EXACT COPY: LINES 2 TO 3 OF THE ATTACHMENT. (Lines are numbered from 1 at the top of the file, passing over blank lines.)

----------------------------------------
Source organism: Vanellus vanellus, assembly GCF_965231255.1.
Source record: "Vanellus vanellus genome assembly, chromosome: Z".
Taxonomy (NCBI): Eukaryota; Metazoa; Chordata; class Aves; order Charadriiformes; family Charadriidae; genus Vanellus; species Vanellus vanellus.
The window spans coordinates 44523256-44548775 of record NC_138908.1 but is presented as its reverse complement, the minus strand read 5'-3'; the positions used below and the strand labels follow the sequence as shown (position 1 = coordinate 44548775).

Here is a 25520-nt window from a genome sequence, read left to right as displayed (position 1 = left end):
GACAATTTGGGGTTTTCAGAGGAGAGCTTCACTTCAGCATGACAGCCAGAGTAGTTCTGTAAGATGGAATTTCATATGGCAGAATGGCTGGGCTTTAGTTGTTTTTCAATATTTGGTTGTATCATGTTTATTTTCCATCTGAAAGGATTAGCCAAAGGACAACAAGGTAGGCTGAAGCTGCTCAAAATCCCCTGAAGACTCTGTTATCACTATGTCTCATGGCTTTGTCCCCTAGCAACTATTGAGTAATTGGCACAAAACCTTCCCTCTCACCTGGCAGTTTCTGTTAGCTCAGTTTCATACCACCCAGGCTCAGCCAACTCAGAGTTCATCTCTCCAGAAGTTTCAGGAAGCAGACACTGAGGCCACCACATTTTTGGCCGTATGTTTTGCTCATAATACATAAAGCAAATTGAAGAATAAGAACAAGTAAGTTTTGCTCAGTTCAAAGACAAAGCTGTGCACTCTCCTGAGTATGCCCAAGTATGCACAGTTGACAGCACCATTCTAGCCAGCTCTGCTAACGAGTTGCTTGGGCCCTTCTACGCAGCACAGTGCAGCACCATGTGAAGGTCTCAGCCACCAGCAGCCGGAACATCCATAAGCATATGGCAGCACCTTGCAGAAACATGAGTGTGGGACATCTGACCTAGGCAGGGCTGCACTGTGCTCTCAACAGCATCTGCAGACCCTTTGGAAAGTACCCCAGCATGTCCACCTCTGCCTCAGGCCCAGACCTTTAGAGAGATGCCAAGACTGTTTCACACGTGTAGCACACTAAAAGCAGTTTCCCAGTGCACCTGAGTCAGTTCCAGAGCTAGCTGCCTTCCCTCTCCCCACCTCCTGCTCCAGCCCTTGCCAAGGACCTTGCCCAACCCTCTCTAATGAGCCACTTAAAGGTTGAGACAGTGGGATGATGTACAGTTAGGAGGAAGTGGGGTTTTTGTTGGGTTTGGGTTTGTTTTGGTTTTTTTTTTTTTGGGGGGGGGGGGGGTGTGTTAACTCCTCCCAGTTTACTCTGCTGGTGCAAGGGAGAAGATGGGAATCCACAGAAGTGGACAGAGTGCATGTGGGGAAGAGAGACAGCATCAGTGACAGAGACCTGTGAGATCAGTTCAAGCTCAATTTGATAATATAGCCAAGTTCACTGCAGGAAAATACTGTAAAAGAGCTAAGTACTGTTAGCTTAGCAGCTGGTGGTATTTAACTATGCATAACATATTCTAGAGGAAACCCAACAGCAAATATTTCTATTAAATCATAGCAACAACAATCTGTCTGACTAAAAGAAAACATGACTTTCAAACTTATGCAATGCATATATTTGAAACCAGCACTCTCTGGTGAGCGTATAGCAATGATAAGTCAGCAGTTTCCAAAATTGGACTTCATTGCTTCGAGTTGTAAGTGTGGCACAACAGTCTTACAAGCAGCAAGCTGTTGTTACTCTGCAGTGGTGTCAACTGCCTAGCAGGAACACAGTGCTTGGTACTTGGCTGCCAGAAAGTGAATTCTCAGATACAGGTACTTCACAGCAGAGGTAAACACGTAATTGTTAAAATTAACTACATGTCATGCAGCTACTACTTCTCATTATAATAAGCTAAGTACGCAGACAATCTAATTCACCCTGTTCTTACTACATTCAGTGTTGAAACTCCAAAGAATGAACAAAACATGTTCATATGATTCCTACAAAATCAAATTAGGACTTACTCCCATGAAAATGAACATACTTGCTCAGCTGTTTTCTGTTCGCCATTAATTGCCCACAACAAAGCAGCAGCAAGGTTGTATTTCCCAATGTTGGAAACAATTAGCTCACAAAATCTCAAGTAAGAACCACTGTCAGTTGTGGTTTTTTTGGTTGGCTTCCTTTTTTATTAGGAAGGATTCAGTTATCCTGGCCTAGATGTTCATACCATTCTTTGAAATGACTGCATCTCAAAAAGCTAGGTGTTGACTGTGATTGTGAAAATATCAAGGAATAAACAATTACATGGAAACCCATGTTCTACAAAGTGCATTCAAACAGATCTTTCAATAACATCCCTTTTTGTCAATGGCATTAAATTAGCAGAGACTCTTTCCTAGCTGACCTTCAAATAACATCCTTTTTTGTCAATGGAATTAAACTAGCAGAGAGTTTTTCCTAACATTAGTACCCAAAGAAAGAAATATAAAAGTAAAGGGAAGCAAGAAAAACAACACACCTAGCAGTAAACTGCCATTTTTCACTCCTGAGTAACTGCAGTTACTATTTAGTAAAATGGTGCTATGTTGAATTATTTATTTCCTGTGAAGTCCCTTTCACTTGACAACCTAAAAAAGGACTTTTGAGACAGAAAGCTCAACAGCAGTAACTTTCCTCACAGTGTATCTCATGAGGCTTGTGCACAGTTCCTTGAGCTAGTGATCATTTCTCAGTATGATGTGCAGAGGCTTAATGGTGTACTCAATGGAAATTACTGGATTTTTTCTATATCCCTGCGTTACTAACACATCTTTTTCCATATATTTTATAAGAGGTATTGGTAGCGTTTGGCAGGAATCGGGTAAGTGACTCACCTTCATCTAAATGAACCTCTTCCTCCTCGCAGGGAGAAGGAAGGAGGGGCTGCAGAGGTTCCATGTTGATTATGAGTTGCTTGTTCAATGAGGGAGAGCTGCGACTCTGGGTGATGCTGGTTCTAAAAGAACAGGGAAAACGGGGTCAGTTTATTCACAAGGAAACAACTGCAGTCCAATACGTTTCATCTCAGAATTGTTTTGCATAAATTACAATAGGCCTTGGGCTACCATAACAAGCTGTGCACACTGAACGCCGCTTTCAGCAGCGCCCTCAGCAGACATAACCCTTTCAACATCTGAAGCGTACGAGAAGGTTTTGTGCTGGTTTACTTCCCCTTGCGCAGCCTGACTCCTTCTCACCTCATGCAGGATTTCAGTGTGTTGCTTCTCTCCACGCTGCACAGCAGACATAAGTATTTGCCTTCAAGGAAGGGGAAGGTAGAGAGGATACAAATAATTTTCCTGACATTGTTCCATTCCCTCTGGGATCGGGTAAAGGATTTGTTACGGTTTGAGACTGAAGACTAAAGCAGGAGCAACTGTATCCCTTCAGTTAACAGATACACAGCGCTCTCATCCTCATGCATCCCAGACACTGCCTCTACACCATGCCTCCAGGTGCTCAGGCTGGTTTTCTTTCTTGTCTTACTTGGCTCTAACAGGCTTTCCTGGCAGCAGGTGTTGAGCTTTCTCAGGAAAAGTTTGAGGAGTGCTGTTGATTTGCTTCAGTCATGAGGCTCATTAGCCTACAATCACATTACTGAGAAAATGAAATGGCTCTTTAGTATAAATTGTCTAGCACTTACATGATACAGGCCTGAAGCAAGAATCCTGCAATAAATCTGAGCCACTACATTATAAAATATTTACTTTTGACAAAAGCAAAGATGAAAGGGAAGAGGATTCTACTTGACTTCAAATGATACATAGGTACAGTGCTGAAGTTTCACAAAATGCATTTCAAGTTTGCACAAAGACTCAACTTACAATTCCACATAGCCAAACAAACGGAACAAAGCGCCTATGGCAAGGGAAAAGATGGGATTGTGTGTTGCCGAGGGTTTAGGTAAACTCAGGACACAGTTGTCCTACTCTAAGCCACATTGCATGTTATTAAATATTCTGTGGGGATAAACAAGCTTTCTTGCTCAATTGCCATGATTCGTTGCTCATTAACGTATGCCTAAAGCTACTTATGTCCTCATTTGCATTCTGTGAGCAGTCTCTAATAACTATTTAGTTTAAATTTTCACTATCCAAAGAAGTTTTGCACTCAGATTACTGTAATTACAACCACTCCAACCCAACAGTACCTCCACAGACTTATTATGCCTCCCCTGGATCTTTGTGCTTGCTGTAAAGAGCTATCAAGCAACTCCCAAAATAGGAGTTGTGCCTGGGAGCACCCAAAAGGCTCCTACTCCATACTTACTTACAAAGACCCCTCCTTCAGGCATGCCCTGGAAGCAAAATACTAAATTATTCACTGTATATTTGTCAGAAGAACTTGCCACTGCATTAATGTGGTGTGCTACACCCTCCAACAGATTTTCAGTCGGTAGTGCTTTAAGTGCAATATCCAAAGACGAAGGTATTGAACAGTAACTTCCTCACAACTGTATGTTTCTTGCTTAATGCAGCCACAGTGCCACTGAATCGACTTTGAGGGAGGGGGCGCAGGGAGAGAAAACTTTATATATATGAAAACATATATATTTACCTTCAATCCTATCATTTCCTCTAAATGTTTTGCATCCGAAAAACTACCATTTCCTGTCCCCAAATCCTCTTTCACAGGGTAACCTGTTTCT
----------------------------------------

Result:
Source record: "Vanellus vanellus genome assembly, chromosome: Z".
Taxonomy (NCBI): Eukaryota; Metazoa; Chordata; class Aves; order Charadriiformes; family Charadriidae; genus Vanellus; species Vanellus vanellus.